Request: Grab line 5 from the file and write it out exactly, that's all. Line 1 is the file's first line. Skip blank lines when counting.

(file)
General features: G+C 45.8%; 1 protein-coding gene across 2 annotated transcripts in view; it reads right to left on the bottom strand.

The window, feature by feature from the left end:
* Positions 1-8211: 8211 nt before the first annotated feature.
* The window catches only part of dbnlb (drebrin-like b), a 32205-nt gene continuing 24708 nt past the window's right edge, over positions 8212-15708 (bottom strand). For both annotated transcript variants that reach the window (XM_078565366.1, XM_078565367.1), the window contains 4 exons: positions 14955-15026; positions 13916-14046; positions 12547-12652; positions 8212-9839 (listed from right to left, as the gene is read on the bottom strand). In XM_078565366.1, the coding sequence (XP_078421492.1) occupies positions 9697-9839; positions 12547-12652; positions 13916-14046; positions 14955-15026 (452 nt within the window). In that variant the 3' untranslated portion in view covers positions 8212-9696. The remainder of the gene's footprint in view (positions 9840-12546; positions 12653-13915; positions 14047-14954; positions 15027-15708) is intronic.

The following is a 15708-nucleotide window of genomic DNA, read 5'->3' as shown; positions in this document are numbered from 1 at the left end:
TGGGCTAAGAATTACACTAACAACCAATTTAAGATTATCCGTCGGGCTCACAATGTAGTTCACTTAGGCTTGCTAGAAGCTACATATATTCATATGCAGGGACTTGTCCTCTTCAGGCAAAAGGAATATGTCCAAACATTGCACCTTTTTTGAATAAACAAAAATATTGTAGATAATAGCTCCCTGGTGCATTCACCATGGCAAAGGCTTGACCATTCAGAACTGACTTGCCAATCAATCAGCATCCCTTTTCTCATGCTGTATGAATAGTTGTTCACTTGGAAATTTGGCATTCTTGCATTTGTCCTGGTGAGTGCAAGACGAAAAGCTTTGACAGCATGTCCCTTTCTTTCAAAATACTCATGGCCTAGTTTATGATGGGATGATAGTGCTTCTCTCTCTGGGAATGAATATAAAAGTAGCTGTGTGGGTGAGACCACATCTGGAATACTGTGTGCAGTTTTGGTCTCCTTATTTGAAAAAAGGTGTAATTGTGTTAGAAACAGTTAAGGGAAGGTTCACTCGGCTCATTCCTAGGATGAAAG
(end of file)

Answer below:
The following is a 15708-nucleotide window of genomic DNA, read 5'->3' as shown; positions in this document are numbered from 1 at the left end: